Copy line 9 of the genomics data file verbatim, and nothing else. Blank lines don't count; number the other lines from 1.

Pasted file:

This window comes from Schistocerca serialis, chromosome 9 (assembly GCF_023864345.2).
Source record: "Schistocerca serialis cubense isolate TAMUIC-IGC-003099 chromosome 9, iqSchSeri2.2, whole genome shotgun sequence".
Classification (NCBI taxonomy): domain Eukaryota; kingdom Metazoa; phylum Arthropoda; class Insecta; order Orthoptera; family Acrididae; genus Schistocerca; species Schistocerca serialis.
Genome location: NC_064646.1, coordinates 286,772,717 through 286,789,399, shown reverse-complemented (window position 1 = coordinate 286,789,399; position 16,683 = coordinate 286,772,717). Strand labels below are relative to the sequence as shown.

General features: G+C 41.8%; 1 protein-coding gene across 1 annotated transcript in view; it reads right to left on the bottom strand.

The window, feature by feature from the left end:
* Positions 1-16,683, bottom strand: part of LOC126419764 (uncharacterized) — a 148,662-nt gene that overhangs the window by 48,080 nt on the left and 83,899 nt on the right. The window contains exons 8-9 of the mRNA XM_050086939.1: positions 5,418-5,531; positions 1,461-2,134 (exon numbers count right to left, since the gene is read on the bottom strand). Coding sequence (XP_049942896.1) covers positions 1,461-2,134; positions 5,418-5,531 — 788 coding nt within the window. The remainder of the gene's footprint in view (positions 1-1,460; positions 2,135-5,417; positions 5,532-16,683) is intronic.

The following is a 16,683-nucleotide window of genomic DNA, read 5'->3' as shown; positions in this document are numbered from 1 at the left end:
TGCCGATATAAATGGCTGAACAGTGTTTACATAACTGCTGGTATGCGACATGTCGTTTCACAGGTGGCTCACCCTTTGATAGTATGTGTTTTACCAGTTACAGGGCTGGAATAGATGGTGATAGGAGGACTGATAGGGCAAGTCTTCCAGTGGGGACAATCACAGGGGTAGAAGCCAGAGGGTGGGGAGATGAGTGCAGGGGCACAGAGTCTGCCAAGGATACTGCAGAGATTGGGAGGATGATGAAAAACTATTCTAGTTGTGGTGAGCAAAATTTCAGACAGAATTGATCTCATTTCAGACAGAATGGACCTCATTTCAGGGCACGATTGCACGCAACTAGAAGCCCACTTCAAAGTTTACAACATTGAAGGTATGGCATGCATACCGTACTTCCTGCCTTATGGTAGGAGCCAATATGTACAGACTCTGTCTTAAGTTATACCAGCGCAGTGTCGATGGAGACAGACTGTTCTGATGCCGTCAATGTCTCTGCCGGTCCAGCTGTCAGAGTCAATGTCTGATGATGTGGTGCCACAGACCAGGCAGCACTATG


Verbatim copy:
TGCCGATATAAATGGCTGAACAGTGTTTACATAACTGCTGGTATGCGACATGTCGTTTCACAGGTGGCTCACCCTTTGATAGTATGTGTTTTACCAGTTACAGGGCTGGAATAGATGGTGATAGGAGGACTGATAGGGCAAGTCTTCCAGTGGGGACAATCACAGGGGTAGAAGCCAGAGGGTGGGGAGATGAGTGCAGGGGCACAGAGTCTGCCAAGGATACTGCAGAGATTGGGAGGATGATGAAAAACTATTCTAGTTGTGGTGAGCAAAATTTCAGACAGAATTGATCTCATTTCAGACAGAATGGACCTCATTTCAGGGCACGATTGCACGCAACTAGAAGCCCACTTCAAAGTTTACAACATTGAAGGTATGGCATGCATACCGTACTTCCTGCCTTATGGTAGGAGCCAATATGTACAGACTCTGTCTTAAGTTATACCAGCGCAGTGTCGATGGAGACAGACTGTTCTGATGCCGTCAATGTCTCTGCCGGTCCAGCTGTCAGAGTCAATGTCTGATGATGTGGTGCCACAGACCAGGCAGCACTATG